The safety of SINGULAIR 4-mg oral granules in pediatric patients 12 to 23 months of age with asthma has been demonstrated in an analysis of 172 pediatric patients, 124 of whom were treated with SINGULAIR, in a 6-week, double-blind, placebo-controlled study [see Adverse Reactions (6.1)]. Effectiveness of SINGULAIR in this age group is extrapolated from the demonstrated effectiveness in patients 6 years of age and older with asthma based on similar mean systemic exposure (AUC), and that the disease course, pathophysiology and the drug's effect are substantially similar among these populations, supported by efficacy data from a safety trial in which efficacy was an exploratory assessment.
The safety of SINGULAIR 4-mg and 5-mg chewable tablets in pediatric patients aged 2 to 14 years with allergic rhinitis is supported by data from studies conducted in pediatric patients aged 2 to 14 years with asthma. A safety study in pediatric patients 2 to 14 years of age with seasonal allergic rhinitis demonstrated a similar safety profile [see Adverse Reactions (6.1)]. The safety of SINGULAIR 4-mg oral granules in pediatric patients as young as 6 months of age with perennial allergic rhinitis is supported by extrapolation from safety data obtained from studies conducted in pediatric patients 6 months to 23 months of age with asthma and from pharmacokinetic data comparing systemic exposures in patients 6 months to 23 months of age to systemic exposures in adults.
The safety and effectiveness in pediatric patients below the age of 12 months with asthma, 6 months with perennial allergic rhinitis, and 6 years with exercise-induced bronchoconstriction have not been established.
Growth Rate in Pediatric Patients
A 56-week, multi-center, double-blind, randomized, active- and placebo-controlled parallel group study was conducted to assess the effect of SINGULAIR on growth rate in 360 patients with mild asthma, aged 6 to 8 years. Treatment groups included SINGULAIR 5 mg once daily, placebo, and beclomethasone dipropionate administered as 168 mcg twice daily with a spacer device. For each subject, a growth rate was defined as the slope of a linear regression line fit to the height measurements over 56 weeks. The primary comparison was the difference in growth rates between SINGULAIR and placebo groups. Growth rates, expressed as least-squares (LS) mean (95% CI) in cm/year, for the SINGULAIR, placebo, and beclomethasone treatment groups were 5.67 (5.46, 5.88), 5.64 (5.42, 5.86), and 4.86 (4.64, 5.08), respectively. The differences in growth rates, expressed as least-squares (LS) mean (95% CI) in cm/year, for SINGULAIR minus placebo, beclomethasone minus placebo, and SINGULAIR minus beclomethasone treatment groups were 0.03 (-0.26, 0.31), -0.78 (-1.06, -0.49); and 0.81 (0.53, 1.09), respectively. Growth rate (expressed as mean change in height over time) for each treatment group is shown in FIGURE 1.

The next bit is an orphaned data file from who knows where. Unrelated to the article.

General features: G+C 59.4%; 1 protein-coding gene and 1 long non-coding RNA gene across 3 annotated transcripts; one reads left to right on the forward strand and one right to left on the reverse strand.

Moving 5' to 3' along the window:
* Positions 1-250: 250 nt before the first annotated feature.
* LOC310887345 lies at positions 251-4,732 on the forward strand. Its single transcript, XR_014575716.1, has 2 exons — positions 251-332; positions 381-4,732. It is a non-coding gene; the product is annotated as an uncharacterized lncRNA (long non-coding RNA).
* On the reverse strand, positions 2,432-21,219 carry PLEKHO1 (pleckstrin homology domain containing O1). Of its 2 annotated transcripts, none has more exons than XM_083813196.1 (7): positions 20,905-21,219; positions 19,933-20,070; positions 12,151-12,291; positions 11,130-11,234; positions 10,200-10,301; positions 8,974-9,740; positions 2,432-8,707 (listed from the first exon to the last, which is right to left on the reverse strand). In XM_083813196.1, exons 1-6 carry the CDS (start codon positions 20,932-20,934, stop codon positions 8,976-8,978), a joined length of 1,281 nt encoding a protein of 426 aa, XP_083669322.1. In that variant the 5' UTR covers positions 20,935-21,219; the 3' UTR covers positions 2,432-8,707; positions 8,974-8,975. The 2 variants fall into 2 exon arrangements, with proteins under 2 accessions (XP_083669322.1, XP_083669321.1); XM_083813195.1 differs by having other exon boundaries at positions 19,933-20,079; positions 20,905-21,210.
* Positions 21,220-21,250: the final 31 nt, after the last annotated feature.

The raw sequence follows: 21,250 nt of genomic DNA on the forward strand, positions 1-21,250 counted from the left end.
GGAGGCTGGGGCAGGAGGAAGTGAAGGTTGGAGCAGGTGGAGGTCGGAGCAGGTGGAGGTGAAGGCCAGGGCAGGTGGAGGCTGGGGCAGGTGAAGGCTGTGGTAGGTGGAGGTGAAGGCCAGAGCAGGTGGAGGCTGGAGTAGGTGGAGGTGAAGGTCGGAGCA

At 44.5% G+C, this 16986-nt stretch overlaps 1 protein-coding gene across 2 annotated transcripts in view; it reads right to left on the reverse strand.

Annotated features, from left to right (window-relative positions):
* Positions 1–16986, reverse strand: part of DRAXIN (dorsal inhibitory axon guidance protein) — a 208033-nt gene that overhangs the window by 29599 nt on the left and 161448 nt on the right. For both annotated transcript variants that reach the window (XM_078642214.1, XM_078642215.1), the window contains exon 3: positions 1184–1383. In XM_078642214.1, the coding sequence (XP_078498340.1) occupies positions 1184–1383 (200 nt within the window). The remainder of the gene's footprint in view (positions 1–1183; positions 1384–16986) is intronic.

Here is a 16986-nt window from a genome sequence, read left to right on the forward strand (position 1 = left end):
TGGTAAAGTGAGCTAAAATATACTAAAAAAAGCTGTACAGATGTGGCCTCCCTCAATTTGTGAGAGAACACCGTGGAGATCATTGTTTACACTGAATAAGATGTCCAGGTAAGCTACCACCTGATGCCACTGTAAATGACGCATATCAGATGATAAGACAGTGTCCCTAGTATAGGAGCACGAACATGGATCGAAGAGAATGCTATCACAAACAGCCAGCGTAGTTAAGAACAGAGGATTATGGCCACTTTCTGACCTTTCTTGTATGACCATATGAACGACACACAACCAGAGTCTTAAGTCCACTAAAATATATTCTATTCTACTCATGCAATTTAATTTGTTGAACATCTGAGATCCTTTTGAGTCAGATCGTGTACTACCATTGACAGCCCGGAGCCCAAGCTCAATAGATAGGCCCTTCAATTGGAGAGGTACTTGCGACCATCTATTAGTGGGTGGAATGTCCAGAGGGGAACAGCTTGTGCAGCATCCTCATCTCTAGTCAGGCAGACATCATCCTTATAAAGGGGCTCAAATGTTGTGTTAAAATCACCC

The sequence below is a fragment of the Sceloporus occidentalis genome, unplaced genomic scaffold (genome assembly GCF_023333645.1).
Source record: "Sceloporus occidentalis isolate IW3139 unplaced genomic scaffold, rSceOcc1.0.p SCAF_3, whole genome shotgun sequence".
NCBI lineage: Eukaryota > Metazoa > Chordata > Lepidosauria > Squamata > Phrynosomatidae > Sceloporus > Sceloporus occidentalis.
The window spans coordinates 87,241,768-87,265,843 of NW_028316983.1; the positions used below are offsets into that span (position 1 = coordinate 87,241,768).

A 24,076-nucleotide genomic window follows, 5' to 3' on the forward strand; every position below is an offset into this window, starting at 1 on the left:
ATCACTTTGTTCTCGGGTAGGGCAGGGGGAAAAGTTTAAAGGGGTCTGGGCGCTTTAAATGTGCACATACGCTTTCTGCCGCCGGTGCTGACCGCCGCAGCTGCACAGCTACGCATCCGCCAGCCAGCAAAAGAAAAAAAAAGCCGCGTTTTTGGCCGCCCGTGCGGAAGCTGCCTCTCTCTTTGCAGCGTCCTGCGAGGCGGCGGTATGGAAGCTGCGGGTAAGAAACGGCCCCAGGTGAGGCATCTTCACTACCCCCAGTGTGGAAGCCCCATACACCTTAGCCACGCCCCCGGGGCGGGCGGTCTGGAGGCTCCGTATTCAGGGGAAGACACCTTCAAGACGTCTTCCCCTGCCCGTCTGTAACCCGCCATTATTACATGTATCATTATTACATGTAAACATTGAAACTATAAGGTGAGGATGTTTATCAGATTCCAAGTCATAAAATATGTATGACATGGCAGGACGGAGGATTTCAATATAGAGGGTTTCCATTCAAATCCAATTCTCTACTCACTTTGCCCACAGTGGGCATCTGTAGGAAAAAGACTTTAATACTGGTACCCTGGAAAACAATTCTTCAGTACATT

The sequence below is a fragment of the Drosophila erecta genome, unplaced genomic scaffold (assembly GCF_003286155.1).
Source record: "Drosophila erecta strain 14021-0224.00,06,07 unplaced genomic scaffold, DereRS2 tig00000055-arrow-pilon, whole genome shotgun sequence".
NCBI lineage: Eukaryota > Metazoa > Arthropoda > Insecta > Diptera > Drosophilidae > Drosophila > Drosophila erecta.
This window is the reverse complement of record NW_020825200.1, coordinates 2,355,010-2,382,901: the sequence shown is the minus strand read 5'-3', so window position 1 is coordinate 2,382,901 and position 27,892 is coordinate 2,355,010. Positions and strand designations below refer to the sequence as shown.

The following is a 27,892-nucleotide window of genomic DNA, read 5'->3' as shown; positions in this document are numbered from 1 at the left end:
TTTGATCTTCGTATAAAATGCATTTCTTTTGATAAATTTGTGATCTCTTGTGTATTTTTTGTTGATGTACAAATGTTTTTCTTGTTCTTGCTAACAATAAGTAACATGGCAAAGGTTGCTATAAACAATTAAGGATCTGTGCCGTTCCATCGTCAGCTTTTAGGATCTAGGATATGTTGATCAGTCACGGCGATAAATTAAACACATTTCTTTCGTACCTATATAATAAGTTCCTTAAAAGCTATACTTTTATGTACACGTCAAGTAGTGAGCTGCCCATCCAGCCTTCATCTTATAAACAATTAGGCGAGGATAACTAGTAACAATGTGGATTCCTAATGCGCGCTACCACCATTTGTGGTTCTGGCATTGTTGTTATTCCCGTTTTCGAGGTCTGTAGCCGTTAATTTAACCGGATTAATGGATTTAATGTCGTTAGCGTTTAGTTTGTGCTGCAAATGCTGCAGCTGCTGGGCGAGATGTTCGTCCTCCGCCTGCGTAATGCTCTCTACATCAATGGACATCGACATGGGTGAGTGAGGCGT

Of the total number of subjects in clinical studies of montelukast, 3.5% were 65 years of age and over, and 0.4% were 75 years of age and over. No overall differences in safety or effectiveness were observed between these subjects and younger subjects, and other reported clinical experience has not identified differences in responses between the elderly and younger patients, but greater sensitivity of some older individuals cannot be ruled out. The pharmacokinetic profile and the oral bioavailability of a single 10-mg oral dose of montelukast are similar in elderly and younger adults. The plasma half-life of montelukast is slightly longer in the elderly. No dosage adjustment in the elderly is required.
No dosage adjustment is recommended in patients with mild-to-moderate hepatic insufficiency [see Clinical Pharmacology (12.3)].
No dosage adjustment is recommended in patients with renal insufficiency [see Clinical Pharmacology (12.3)].